Andy Pettitte forced from Thursday's game against Seattle with tight left trapezius muscle
"We had no tests, doc right now is saying it was just a muscle spasm, and it's not that tight right now and nothing's really hurting," Pettitte said after the game. "I'm not sure (if I'll miss time); obviously I'm realistic, but I'm hoping it's a spasm and it settles down. I can't tell you I've ever had this before, because I haven't, but my back isn't tight right now, it's nice and loose, so I think that's a good sign."
After striking out Kyle Seager for the second out of the fifth, Pettitte appeared to grimace a bit on the mound. That brought manager Joe Girardi and trainer Steve Donohue out to check on the southpaw, and after a lengthy conversation, Pettitte left and was replaced by Shawn Kelley.
"His trap just kind of had a knot in it, and to me it was affecting his velocity, which is why I took him out," Girardi said. "It's muscular, but I don't know what that means moving forward."
Girardi said that Pettitte told him prior to going out for the fifth inning that he had "a little spasm" in the muscle, and the lefty said after the game that it locked up completely at the end of the fourth but he got a massage that "loosened it up real good."
"I think it was bothering me a little before that, and it just continued to get a little worse until it locked up completely at the end of the fourth," Pettitte said. "I got a little massage with some heat that loosened it up real good, but after the first pitch I threw to Bay it completely locked back up on me and was really tight; I couldn't get extended at all and felt like I was cutting everything off."
"He works through a lot when he goes out there, but when I saw the arm speed, I got concerned," Girardi said. "There's a lot of times during the course of a game where pitchers get extra heat and go out there and pitch, that's part of the game, but every time a guy feels something, you watch how they throw the baseball; a lot of times it's not a big deal, but tonight, I saw the drop in velocity and that was the concern."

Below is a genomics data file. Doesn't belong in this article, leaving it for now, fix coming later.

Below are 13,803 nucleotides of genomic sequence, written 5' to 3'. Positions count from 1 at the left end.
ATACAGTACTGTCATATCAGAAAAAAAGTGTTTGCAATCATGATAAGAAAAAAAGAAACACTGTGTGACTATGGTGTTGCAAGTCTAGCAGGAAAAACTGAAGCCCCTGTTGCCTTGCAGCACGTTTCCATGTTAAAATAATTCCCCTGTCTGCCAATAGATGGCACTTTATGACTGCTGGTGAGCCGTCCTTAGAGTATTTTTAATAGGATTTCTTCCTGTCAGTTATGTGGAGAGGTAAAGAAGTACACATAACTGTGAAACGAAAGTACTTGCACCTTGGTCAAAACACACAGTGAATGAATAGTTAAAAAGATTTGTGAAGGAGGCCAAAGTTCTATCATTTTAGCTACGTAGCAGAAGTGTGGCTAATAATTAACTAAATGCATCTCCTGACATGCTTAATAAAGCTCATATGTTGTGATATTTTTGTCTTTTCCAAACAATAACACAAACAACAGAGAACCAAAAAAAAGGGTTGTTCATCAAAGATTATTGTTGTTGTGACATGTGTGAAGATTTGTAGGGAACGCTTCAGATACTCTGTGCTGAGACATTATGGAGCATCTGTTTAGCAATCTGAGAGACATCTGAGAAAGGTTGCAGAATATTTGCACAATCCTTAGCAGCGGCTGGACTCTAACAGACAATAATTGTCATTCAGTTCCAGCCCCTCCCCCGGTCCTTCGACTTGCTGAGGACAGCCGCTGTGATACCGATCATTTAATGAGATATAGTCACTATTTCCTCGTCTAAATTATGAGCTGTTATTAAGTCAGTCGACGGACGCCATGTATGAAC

Still, Pettitte recorded those back-to-back strikeouts in the fifth and tried to convince the skipper to let him finish the inning to no avail.
"He said 'I just got two outs, let me try to get one more'," Girardi said of Pettitte, "but I said no, because if he really hurts himself, he might be out for a long time as opposed to missing a start or not even anything."
The veteran southpaw did miss a start earlier this year with spasms in his lower back, but neither he nor the manager believed that the two issues were connected by anything more than surface area.
"I'm not a doctor, but that was in my lower back, and this is up in my neck right near my shoulder blade," Pettitte said. "Could they be related? I wouldn't think so, but you hear people say everything's connected back there, so I'm not real sure."
Despite all that, Pettitte said he feels really good, and is puzzled as to why he's had so many "minor hiccups" as he called them so far in 2013.
"I would think that at the intense level I had to compete at last year, that if things were going to break down or go wrong, it would've been last year," Pettitte said. "I went through a full Spring Training last year, and my body felt as good as it's ever felt before I broke my leg…I guess anyone can jump to conclusions, but I look around the league and I see a lot of guys on the DL who are younger than me. It's baseball, and it's tough on the body. There's no doubt I'm getting old, but I don't want to sit here and say that's the reason why."
One thing Pettitte did say, however, is that despite feeling good after every bullpen he throws, he might need to tone down an increased workload between starts.
"I feel pretty good, and I've been doing my work, but maybe I need to back off my bullpens a little bit; I throw two bullpens in between, and it's been a battle, there's no doubt. My command just hasn't been what I expect it to be, so I don't know if something's causing that, but it's frustrating."